In conjunction with Options B or C (above) place controls governing export to the PRC of foreign-made products of US technical data on the same level as those governing such exports to the USSR. (Not Pertinent If Option A Approved)

Option E 11

Continue controls on exports to the PRC at current levels, and consider further relaxation only after reciprocal actions by the PRC are in evidence. (Not Pertinent If Options A, B, C or D are approved)

2. Enhance the possibility of sales of US new and used aircraft to the PRC:

Option A

Issue favorable advisory opinions in writing when requested by exporters, concerning sale of US aircraft for PRC civil use. (Recommended)

Option B

Continue to inform applicants for advisory opinions that we will only consider requests based on indications of serious interest by the PRC [Page 897]accompanied by necessary data, but that such requests are likely to be approved if the end use is peaceful and the equipment is appropriate.

3. Permit US-flag ships and aircraft to visit the PRC, as well as entry of PRC ships and aircraft into the US. (Recommended)12

4. Modify Foreign Assets Control regulations applying only to the PRC, but not the USSR:

Action A

Abolish Foreign Assets Control regulation requiring US firms in COCOM countries to obtain Treasury License in addition to host country license for the export of strategic goods. (Recommended)13

Action B

Abolish additional Foreign Assets Control regulation prohibiting subsidiaries of US firms abroad from exporting foreign technology to the PRC without Treasury License. (Also Recommended)13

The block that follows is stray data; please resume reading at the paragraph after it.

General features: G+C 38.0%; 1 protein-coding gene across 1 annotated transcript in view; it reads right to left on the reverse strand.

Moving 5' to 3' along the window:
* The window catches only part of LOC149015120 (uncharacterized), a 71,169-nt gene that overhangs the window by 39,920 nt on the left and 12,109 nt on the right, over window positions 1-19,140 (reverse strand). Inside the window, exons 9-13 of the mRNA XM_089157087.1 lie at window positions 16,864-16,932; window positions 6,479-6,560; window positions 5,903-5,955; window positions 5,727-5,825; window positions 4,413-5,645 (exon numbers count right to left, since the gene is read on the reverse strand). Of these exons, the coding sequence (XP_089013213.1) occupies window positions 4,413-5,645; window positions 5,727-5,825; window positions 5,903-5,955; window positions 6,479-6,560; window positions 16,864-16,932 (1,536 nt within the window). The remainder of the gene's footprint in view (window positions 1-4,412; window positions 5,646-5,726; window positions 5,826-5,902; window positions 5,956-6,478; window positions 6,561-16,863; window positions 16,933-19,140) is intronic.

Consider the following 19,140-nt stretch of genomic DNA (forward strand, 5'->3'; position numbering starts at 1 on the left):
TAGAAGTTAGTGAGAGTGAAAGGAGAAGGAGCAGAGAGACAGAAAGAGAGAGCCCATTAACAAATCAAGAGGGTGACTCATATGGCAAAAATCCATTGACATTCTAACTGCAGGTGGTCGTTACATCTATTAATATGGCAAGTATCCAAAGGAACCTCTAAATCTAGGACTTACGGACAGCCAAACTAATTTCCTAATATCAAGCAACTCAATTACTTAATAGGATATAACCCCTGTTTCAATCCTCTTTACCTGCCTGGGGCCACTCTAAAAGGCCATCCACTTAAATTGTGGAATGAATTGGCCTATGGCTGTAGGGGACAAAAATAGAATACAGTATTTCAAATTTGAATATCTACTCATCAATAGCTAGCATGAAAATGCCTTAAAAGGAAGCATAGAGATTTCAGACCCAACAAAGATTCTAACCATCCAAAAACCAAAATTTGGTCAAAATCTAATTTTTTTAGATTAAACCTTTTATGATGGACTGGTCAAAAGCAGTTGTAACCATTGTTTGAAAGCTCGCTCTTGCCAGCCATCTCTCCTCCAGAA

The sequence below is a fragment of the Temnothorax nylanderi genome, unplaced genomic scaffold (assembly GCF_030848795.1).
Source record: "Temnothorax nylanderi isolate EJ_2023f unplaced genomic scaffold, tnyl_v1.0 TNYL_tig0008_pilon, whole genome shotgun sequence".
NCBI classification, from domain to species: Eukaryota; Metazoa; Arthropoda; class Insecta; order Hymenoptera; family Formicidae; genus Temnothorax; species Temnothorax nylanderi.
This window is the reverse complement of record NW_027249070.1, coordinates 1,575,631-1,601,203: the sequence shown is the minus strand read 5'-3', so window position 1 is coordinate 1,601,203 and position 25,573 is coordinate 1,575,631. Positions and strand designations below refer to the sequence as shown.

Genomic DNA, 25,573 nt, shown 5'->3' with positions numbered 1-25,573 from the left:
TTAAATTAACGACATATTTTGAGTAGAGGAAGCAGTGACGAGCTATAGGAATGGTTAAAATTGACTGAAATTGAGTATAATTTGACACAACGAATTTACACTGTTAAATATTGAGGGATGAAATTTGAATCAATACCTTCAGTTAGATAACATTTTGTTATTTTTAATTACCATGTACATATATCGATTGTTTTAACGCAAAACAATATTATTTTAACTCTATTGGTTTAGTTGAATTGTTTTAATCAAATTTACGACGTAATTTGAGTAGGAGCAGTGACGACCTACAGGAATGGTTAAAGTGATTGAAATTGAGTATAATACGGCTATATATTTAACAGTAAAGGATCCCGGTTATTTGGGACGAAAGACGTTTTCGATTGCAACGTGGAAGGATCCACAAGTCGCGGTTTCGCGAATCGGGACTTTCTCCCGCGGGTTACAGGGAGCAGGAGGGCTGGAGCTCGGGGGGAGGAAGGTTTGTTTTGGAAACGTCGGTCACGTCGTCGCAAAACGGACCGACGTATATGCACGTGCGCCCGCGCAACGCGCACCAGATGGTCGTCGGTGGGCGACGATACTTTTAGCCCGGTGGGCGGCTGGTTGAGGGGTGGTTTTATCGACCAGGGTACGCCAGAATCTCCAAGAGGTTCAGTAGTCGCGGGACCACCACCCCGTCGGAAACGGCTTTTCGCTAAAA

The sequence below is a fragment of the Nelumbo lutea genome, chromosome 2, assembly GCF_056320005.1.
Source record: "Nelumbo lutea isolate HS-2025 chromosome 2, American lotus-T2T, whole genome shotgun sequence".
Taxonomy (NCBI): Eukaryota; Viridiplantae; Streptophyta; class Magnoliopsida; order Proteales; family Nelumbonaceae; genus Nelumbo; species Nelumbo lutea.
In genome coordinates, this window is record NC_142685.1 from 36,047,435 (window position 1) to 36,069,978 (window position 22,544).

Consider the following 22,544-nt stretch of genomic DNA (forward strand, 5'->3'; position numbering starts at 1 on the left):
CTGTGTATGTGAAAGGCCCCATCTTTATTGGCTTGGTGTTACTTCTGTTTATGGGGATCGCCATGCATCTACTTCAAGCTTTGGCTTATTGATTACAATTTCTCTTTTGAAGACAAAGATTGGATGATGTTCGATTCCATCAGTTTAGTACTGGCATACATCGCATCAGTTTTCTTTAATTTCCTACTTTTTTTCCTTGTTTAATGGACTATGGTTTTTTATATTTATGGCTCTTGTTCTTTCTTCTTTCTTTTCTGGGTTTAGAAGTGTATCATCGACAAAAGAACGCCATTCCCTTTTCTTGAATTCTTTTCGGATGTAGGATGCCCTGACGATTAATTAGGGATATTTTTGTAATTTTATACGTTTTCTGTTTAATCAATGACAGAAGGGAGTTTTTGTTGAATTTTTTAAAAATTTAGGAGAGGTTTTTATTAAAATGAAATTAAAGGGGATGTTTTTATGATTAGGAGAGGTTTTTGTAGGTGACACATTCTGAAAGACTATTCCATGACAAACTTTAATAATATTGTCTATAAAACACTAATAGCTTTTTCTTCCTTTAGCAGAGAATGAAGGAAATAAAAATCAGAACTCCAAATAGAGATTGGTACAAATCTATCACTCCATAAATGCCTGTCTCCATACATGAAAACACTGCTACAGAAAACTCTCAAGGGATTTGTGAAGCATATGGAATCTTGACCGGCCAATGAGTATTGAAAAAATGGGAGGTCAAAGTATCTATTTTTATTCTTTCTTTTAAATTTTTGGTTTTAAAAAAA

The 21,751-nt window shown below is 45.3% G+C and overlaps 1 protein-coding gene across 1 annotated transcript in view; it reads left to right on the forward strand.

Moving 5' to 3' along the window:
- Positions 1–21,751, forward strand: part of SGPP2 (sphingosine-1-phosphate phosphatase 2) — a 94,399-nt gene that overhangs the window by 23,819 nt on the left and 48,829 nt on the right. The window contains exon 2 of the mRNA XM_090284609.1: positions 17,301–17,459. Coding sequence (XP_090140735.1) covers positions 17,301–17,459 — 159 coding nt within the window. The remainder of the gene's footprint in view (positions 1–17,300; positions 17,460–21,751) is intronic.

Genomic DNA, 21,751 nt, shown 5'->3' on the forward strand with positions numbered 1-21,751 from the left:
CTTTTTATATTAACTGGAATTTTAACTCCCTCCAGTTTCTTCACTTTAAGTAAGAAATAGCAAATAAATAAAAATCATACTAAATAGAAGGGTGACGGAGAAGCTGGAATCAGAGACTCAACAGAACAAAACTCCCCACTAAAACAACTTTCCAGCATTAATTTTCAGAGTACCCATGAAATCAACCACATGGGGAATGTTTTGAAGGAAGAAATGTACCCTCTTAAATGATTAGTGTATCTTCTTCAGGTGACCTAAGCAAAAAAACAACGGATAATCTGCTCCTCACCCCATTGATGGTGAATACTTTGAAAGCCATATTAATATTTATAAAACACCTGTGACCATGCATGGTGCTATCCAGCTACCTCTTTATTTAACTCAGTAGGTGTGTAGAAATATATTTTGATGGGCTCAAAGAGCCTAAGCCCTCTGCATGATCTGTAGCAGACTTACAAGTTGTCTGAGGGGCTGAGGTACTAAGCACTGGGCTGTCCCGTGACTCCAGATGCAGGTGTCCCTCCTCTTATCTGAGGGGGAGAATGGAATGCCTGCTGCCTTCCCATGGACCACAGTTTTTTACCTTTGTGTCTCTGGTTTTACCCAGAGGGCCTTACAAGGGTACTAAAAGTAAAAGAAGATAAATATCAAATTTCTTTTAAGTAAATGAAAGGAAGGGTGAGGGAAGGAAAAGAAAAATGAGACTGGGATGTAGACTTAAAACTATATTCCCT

5. Inform the PRC of our Long Term Arrangement regarding International Trade in Cotton Textiles (LTA) obligations and possibility of restraint action in the event of actual or threatened market disruption. (Recommended)

There are three options as to the timing of informing the PRC, as follows:14

The Department of State believes that it would be undesirable to contact the PRC on this subject until direct trade relations are established or unless necessitated by substantial shipments which disrupt or threaten market disruption. An earlier approach would simply confuse PRC officials who would probably answer that the PRC does not permit direct shipment of any Chinese goods to the US and cannot therefore bear any responsibility for entry of Chinese textiles into the US. If initiated prematurely, this action might prejudice development of trade in other more desirable fields.